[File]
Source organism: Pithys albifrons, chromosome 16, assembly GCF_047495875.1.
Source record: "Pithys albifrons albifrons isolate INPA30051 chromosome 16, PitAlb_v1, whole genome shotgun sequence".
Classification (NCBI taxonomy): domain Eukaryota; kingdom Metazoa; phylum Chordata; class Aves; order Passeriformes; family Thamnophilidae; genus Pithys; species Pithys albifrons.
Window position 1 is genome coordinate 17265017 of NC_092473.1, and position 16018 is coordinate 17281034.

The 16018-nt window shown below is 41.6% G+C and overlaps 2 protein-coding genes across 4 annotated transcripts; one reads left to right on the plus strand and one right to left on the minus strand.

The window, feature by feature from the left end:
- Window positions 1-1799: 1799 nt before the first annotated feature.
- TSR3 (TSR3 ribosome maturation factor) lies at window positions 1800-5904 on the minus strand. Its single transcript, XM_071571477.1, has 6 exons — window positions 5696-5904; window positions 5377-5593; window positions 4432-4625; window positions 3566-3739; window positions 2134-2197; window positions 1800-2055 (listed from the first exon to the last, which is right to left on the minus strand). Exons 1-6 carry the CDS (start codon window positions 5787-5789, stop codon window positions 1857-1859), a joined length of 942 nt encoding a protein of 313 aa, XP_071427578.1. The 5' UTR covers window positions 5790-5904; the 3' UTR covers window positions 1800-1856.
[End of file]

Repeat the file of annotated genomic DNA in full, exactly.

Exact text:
Source organism: Pithys albifrons, chromosome 16, assembly GCF_047495875.1.
Source record: "Pithys albifrons albifrons isolate INPA30051 chromosome 16, PitAlb_v1, whole genome shotgun sequence".
Classification (NCBI taxonomy): domain Eukaryota; kingdom Metazoa; phylum Chordata; class Aves; order Passeriformes; family Thamnophilidae; genus Pithys; species Pithys albifrons.
Window position 1 is genome coordinate 17265017 of NC_092473.1, and position 16018 is coordinate 17281034.

The 16018-nt window shown below is 41.6% G+C and overlaps 2 protein-coding genes across 4 annotated transcripts; one reads left to right on the plus strand and one right to left on the minus strand.

The window, feature by feature from the left end:
- Window positions 1-1799: 1799 nt before the first annotated feature.
- TSR3 (TSR3 ribosome maturation factor) lies at window positions 1800-5904 on the minus strand. Its single transcript, XM_071571477.1, has 6 exons — window positions 5696-5904; window positions 5377-5593; window positions 4432-4625; window positions 3566-3739; window positions 2134-2197; window positions 1800-2055 (listed from the first exon to the last, which is right to left on the minus strand). Exons 1-6 carry the CDS (start codon window positions 5787-5789, stop codon window positions 1857-1859), a joined length of 942 nt encoding a protein of 313 aa, XP_071427578.1. The 5' UTR covers window positions 5790-5904; the 3' UTR covers window positions 1800-1856.